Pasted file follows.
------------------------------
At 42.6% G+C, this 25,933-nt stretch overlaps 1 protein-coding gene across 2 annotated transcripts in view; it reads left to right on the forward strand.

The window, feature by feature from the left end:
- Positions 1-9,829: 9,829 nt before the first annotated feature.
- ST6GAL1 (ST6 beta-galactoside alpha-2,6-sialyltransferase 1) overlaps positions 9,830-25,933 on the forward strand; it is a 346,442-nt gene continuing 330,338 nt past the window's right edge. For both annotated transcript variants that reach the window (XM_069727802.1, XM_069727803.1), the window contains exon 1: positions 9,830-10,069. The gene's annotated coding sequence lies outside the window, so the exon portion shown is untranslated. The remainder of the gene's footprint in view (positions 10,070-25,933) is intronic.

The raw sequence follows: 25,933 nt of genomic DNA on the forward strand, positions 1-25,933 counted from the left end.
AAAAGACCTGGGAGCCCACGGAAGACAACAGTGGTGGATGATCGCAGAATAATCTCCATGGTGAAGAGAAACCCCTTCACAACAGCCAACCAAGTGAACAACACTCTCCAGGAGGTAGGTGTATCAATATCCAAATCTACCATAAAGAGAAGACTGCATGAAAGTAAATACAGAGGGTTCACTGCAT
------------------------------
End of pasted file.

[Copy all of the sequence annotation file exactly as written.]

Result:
At 42.6% G+C, this 25,933-nt stretch overlaps 1 protein-coding gene across 2 annotated transcripts in view; it reads left to right on the forward strand.

The window, feature by feature from the left end:
- Positions 1-9,829: 9,829 nt before the first annotated feature.
- ST6GAL1 (ST6 beta-galactoside alpha-2,6-sialyltransferase 1) overlaps positions 9,830-25,933 on the forward strand; it is a 346,442-nt gene continuing 330,338 nt past the window's right edge. For both annotated transcript variants that reach the window (XM_069727802.1, XM_069727803.1), the window contains exon 1: positions 9,830-10,069. The gene's annotated coding sequence lies outside the window, so the exon portion shown is untranslated. The remainder of the gene's footprint in view (positions 10,070-25,933) is intronic.

The raw sequence follows: 25,933 nt of genomic DNA on the forward strand, positions 1-25,933 counted from the left end.
AAAAGACCTGGGAGCCCACGGAAGACAACAGTGGTGGATGATCGCAGAATAATCTCCATGGTGAAGAGAAACCCCTTCACAACAGCCAACCAAGTGAACAACACTCTCCAGGAGGTAGGTGTATCAATATCCAAATCTACCATAAAGAGAAGACTGCATGAAAGTAAATACAGAGGGTTCACTGCAT